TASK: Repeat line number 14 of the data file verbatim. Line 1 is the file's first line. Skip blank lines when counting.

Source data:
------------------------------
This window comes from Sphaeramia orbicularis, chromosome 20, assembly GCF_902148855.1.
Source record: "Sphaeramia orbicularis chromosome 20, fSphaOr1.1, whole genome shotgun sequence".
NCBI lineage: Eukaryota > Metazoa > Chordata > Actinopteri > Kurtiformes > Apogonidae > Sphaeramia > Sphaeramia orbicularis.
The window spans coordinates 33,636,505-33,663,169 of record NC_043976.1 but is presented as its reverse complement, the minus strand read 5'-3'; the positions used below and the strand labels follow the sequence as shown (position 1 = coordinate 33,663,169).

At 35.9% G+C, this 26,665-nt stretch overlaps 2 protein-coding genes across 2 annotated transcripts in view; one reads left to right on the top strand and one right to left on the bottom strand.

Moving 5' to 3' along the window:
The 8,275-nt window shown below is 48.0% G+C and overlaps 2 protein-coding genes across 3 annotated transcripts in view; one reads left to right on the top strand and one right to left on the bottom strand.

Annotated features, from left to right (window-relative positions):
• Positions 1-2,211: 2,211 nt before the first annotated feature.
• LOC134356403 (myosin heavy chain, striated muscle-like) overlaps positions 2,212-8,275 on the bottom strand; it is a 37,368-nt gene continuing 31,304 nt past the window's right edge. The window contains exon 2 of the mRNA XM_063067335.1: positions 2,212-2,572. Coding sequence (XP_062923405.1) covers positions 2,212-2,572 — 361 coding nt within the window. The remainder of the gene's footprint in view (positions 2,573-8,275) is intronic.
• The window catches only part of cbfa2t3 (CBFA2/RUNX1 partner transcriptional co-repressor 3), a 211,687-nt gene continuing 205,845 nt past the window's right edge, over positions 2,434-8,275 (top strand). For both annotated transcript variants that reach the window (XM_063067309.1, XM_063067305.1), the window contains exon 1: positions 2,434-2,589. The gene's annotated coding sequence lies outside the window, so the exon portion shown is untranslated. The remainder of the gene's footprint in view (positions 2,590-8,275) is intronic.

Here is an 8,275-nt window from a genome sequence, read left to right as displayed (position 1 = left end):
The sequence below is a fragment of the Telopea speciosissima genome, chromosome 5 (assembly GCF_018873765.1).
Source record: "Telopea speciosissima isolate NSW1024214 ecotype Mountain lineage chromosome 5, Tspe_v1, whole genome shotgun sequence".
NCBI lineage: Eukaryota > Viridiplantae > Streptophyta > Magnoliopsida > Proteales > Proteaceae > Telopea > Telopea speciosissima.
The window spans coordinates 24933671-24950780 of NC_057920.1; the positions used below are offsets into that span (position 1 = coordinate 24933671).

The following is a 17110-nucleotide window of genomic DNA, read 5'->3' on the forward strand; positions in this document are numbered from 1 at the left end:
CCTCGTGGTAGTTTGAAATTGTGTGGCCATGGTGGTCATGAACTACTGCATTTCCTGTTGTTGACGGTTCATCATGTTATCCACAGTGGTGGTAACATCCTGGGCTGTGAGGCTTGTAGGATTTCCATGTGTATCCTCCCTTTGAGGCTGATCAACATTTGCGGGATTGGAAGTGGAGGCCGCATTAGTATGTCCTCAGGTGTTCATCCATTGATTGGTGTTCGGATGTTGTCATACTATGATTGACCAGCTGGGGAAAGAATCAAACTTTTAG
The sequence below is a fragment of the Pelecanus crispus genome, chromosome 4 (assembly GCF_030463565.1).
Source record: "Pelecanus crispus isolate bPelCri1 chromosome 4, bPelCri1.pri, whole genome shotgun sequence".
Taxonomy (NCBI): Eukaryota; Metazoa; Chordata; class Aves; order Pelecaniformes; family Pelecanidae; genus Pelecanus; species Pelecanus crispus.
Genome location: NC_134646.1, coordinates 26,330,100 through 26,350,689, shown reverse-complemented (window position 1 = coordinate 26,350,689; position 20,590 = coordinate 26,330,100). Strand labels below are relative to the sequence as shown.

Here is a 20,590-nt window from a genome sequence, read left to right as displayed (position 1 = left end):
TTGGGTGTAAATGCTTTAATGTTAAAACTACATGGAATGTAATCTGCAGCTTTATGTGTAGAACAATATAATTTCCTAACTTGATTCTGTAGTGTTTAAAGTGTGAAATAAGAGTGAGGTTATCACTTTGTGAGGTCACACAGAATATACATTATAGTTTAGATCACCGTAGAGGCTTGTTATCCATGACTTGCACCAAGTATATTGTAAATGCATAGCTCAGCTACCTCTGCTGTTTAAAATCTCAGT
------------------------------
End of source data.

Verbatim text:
Source record: "Telopea speciosissima isolate NSW1024214 ecotype Mountain lineage chromosome 5, Tspe_v1, whole genome shotgun sequence".